On compliance: Four pillars of an effective BSA/AML program

Thoughtful adoption of these will make your Bank Secrecy Act/Anti Money Laundering efforts more effective

by James M. Deitch and Anthony Nguyen, CPA, CU Management

Managing Bank Secrecy Act/Anti-Money Laundering risk requires careful and extensive planning and governance. A credit union should establish a sound BSA/AML program to properly identify, measure, monitor, and control its risks. BSA/AML regulatory enforcement actions can greatly impair a credit union’s image and reputation.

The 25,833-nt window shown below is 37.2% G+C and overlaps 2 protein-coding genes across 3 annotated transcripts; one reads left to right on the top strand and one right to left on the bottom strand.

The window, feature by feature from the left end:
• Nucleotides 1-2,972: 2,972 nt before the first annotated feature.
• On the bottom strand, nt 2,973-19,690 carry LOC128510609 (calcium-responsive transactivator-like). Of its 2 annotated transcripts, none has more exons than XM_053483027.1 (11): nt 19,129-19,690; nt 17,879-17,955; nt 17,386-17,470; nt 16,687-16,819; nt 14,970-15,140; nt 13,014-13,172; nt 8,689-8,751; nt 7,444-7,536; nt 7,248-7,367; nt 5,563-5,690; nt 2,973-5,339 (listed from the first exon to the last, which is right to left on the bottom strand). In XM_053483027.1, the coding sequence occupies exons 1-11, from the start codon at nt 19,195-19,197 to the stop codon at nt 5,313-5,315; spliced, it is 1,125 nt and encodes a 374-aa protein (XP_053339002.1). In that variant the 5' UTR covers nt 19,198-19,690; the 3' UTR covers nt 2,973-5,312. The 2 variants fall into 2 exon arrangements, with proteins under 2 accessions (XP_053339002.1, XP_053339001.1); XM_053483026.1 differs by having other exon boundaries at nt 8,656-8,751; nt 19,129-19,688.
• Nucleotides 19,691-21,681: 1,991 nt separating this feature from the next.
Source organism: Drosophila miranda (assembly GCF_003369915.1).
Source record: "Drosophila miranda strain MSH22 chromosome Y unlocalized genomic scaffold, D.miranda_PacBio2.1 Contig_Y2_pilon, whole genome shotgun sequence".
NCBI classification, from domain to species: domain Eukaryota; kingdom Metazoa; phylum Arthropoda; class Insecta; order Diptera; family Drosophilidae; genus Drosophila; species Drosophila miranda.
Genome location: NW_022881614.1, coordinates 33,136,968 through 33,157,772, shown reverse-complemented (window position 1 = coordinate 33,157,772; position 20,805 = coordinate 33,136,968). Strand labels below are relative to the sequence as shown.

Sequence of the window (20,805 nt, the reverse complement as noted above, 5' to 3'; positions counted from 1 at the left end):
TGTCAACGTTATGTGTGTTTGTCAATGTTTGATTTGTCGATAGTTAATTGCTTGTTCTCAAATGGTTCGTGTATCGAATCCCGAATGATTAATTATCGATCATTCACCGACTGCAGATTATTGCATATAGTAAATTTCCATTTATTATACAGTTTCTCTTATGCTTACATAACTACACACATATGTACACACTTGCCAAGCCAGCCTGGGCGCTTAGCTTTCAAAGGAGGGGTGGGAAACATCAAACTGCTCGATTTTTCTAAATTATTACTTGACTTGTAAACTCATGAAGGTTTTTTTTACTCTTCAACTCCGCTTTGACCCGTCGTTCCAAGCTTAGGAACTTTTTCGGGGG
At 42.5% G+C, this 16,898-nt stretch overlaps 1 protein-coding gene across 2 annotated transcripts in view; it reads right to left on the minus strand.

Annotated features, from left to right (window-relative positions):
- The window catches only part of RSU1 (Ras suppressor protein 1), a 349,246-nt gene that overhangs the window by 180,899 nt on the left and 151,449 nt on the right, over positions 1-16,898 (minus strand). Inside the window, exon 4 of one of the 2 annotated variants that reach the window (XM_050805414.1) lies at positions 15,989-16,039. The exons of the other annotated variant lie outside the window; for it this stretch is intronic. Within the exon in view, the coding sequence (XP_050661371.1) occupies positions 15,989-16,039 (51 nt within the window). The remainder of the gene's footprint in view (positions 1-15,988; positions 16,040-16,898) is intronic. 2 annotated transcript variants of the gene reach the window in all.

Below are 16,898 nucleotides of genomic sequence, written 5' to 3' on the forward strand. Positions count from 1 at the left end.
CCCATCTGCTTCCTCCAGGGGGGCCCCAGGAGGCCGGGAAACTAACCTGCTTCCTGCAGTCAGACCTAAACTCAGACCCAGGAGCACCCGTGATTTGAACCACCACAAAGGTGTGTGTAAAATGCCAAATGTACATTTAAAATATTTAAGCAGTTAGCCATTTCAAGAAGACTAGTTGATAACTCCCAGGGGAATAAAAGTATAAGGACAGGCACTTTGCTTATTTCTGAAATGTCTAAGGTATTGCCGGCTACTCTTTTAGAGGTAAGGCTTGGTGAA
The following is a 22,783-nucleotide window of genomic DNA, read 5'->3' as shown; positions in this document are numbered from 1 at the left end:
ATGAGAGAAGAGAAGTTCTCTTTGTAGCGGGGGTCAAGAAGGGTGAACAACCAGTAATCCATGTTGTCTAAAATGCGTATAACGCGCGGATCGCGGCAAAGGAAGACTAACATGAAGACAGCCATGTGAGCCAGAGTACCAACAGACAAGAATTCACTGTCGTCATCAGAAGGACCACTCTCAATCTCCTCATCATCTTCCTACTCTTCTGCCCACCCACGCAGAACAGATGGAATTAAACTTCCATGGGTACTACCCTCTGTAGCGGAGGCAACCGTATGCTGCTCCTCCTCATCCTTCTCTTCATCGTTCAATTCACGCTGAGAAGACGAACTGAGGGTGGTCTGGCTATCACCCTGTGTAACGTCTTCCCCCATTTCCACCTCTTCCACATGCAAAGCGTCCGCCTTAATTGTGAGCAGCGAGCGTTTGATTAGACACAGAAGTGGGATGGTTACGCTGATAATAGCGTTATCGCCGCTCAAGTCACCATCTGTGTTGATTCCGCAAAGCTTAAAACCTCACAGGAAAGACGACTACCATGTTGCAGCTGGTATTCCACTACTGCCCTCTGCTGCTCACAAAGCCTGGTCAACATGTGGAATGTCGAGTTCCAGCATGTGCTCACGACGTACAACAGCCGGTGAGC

There are four pillars to an effective BSA/AML program: 1) development of internal policies, procedures, and related controls, 2) designation of a compliance officer, 3) a thorough and ongoing training program, and 4) independent review for compliance.

National Credit Union Administration guidelines require that credit unions periodically perform a comprehensive risk assessment of their BSA/AML programs.

The Federal Financial Institutions Examination Council’s BSA/AML Risk Assessment also is an important tool for quantitatively and qualitatively documenting your program’s effectiveness.

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